Thursday, 27th February, 2020


Editor of national daily publishes news as headline, fired from the job

15, Apr 2015 By Mahesh Jagga

New Delhi. In a sensational development, Mr. Shankar Gupta, Editor-in-Chief of a national daily, The Indian Mail was fired from his job today because he put the Rafale deal signed by Prime Minister Modi on his France visit as the front page headline.

Though the official reason given was a more sterilized version stating that the Editor-in-Chief had parted with the paper due to differences in editorial orientation, everyone who is someone in the industry, their wayward wives/girlfriends and their political boyfriends confirmed that the firing happened due to the unforgivable misdemeanour of giving space to an issue of so called national security instead of conventional, time honoured policy of publishing news which was produced in-house.

An associate editor spoke to Faking News on the condition of anonymity and said, “Mr. Gupta had unconventional ideas about giving importance to news that are deemed unnecessary in our industry. For example, twice in last one week he insisted upon providing headline space to the Indian rescue effort in Yemen and then again to the Mudra bank. He cited the some funny reasons like foreign countries’ press covering the first and the massive impact of second on Indian job market but better sense prevailed both times. Unfortunately, in this instance he did not listen to any of us.”

Who buys newspapers to read news?
Who buys newspapers to read news?

Another editor from a competing newspaper was more forthcoming, “Where was the bloody need for giving prime space to news? And who gives a damn to the issues like economy, jobs, health, education or even terrorism, foreign relations, national security anyway? He could have published anything, quoted anything, even what was never said, meant or intended. He could have even used an old statement of a minister and published it as latest revelation. Retractions are anyway published on obituaries page and nobody reads them. What an idiotic end to what could have been a great career.”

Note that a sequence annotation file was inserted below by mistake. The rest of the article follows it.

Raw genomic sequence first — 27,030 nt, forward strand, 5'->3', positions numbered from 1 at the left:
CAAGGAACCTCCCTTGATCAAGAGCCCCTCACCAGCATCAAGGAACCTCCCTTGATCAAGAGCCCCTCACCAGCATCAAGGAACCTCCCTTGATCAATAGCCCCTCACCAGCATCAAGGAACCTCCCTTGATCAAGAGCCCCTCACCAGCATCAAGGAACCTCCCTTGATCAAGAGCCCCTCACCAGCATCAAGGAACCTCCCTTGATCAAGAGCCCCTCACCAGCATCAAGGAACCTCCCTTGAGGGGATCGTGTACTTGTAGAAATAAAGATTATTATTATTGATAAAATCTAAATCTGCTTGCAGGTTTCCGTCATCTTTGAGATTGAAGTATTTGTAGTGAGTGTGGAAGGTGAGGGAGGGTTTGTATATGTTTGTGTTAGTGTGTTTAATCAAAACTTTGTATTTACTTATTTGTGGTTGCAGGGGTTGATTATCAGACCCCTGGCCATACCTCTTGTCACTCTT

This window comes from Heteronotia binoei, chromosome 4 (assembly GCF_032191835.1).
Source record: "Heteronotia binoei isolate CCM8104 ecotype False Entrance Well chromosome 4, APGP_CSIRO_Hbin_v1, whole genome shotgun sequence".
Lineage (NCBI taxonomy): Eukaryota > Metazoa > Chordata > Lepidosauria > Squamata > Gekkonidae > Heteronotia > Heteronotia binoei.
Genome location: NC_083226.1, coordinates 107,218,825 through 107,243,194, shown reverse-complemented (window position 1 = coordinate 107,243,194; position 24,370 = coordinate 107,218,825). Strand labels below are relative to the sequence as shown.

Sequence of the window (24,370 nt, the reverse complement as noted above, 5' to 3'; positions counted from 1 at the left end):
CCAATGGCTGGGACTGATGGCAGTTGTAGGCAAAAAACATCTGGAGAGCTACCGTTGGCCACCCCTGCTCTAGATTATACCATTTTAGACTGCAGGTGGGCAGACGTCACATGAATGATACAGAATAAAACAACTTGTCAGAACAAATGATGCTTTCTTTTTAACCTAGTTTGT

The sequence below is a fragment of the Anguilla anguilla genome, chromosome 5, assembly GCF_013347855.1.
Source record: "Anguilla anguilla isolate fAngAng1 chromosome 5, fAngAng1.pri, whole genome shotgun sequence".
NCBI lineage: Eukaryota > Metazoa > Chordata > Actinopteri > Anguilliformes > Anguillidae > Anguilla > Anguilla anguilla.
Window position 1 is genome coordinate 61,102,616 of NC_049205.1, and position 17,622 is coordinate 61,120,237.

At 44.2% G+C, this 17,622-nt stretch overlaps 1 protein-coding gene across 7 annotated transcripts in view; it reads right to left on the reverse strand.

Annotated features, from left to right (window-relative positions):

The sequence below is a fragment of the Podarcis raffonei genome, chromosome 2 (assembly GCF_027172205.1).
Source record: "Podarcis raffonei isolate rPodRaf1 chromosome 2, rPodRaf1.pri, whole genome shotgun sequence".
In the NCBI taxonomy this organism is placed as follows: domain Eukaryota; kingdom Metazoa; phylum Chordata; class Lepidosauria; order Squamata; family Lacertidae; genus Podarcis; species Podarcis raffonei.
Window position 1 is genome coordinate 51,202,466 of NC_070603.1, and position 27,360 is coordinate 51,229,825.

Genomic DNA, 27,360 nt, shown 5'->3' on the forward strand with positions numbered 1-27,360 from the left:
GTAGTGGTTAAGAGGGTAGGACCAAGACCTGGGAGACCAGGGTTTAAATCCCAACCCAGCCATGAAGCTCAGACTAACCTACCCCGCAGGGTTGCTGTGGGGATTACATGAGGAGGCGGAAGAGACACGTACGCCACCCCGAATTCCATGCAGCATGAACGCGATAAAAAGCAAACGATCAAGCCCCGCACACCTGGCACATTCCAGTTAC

The editor in question, however, had his own version to tell, “I understand the importance of upholding secular, inclusive values and I had the list of our bulk vendors, the worthies who provide raw material for our production on a daily basis, on my desk all the time. That day, surprisingly, none of the worthies made a comment. In fact none of them had said anything for an interminable long period of two days or 48 hours. We were frantic, waiting for important bytes but nothing came. We searched twitter, facebook, whatsapp and even our local SMS groups but found nothing. Nada, zero, zilch!

Then we even sent SMSs like, “Are you going to continue in this religion?” or “Would you like to abuse anyone, today?” but no response! From anyone!

Later when I found that our photoshop artist had also taken an unplanned leave and now we could not even create a picture on a broken window pane or even a graph on vegetable prices, I knew it was a conspiracy!

And the claim that I published the news on front page too is completely wrong. It can be verified that the front page as well as second one covered Big Bazaar and pages three & four covered reality companies. The news in contention was published only on page 5.”

It needed a social scientist to put things in perspective, though. Speaking to Faking News Mr. Vishnu said, “An important strain of change in information universe has been missed by most experts. The primacy of news in the hierarchical order which was unchallenged once, like Brahmanism, is now on the decline. Now Azam Khan’s buffaloes have same level of opportunity to make it to headline as a war in Gaza has, the size of bedroom in which Asaram slept competes with a debate on India’s strategic interests in Central Asia and slap on the face of municipal corporator can beat the formation of BRICS bank when it comes to being featured on breaking news.”

But a reader of The Indian Mail had the last word, “Half a kg of newspaper is delivered at your doorstep for Rs. 5 and half kg of old newspaper gets sold at Rs. 4. Do you really expect news for the one rupee that you spend?”